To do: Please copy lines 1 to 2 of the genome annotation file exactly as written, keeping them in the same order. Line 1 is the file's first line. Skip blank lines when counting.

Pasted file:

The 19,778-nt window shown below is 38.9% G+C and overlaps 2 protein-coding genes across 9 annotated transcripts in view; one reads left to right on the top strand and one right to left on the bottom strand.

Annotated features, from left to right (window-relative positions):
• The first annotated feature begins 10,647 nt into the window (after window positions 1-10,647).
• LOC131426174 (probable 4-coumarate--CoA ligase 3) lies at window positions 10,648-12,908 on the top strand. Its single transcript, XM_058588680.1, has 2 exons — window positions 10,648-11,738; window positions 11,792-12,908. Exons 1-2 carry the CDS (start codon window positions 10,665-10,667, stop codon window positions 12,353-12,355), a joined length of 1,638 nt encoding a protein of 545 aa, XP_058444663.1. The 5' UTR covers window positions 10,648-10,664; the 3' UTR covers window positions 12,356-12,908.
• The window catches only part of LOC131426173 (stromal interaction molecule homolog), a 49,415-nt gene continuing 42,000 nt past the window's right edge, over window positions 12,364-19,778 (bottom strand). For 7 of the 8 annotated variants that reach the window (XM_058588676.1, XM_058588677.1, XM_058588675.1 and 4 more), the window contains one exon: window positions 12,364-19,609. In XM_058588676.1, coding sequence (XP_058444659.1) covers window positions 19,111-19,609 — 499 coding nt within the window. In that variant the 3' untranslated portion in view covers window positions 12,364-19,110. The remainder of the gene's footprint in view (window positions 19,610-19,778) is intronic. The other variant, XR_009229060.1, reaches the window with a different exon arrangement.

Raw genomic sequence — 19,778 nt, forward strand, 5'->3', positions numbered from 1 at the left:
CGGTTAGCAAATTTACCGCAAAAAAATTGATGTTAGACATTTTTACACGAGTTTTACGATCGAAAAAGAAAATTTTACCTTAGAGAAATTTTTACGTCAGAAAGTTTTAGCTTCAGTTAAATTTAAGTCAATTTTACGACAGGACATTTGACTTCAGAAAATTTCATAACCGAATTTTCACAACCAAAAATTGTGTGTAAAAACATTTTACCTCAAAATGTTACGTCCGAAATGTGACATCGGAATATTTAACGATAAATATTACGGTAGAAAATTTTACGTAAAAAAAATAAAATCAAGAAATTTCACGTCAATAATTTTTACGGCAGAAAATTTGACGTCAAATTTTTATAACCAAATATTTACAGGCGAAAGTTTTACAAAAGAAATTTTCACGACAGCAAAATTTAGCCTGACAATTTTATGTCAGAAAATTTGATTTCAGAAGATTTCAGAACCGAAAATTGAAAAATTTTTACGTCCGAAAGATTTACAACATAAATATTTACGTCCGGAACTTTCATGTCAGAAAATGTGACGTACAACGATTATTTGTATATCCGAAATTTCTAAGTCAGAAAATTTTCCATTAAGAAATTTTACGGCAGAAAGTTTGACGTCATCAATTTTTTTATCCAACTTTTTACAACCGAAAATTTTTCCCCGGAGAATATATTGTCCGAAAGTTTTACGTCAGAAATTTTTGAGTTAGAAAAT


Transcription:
The 19,778-nt window shown below is 38.9% G+C and overlaps 2 protein-coding genes across 9 annotated transcripts in view; one reads left to right on the top strand and one right to left on the bottom strand.

Annotated features, from left to right (window-relative positions):